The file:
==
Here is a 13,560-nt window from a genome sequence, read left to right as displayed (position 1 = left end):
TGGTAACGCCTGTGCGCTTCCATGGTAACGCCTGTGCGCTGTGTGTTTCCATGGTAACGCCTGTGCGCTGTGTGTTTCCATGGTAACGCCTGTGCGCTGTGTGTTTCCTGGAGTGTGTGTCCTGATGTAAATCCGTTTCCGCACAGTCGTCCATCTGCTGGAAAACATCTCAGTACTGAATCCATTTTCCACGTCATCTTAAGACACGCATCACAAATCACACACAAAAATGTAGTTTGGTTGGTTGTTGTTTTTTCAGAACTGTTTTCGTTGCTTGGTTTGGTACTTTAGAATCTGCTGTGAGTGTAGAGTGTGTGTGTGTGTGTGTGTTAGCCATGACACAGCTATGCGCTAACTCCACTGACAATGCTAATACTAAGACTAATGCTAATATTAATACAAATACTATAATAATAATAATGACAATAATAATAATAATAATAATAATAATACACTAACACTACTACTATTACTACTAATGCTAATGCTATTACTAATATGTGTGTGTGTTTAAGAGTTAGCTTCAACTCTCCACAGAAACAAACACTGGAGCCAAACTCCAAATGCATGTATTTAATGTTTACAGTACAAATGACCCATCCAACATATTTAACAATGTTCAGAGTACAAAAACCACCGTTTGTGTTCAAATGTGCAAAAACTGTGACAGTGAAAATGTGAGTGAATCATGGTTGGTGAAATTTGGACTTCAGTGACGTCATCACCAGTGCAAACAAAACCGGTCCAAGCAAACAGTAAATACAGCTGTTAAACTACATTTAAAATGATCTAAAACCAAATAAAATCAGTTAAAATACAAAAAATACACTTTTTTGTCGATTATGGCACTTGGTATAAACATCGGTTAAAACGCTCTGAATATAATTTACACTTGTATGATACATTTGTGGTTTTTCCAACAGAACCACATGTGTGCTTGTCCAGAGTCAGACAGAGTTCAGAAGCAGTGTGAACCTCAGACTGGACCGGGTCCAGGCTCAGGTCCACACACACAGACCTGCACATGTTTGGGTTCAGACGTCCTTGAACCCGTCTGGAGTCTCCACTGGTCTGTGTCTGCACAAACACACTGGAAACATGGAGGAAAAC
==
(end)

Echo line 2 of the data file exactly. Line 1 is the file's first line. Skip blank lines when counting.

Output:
TGGTAACGCCTGTGCGCTTCCATGGTAACGCCTGTGCGCTGTGTGTTTCCATGGTAACGCCTGTGCGCTGTGTGTTTCCATGGTAACGCCTGTGCGCTGTGTGTTTCCTGGAGTGTGTGTCCTGATGTAAATCCGTTTCCGCACAGTCGTCCATCTGCTGGAAAACATCTCAGTACTGAATCCATTTTCCACGTCATCTTAAGACACGCATCACAAATCACACACAAAAATGTAGTTTGGTTGGTTGTTGTTTTTTCAGAACTGTTTTCGTTGCTTGGTTTGGTACTTTAGAATCTGCTGTGAGTGTAGAGTGTGTGTGTGTGTGTGTGTTAGCCATGACACAGCTATGCGCTAACTCCACTGACAATGCTAATACTAAGACTAATGCTAATATTAATACAAATACTATAATAATAATAATGACAATAATAATAATAATAATAATAATAATACACTAACACTACTACTATTACTACTAATGCTAATGCTATTACTAATATGTGTGTGTGTTTAAGAGTTAGCTTCAACTCTCCACAGAAACAAACACTGGAGCCAAACTCCAAATGCATGTATTTAATGTTTACAGTACAAATGACCCATCCAACATATTTAACAATGTTCAGAGTACAAAAACCACCGTTTGTGTTCAAATGTGCAAAAACTGTGACAGTGAAAATGTGAGTGAATCATGGTTGGTGAAATTTGGACTTCAGTGACGTCATCACCAGTGCAAACAAAACCGGTCCAAGCAAACAGTAAATACAGCTGTTAAACTACATTTAAAATGATCTAAAACCAAATAAAATCAGTTAAAATACAAAAAATACACTTTTTTGTCGATTATGGCACTTGGTATAAACATCGGTTAAAACGCTCTGAATATAATTTACACTTGTATGATACATTTGTGGTTTTTCCAACAGAACCACATGTGTGCTTGTCCAGAGTCAGACAGAGTTCAGAAGCAGTGTGAACCTCAGACTGGACCGGGTCCAGGCTCAGGTCCACACACACAGACCTGCACATGTTTGGGTTCAGACGTCCTTGAACCCGTCTGGAGTCTCCACTGGTCTGTGTCTGCACAAACACACTGGAAACATGGAGGAAAAC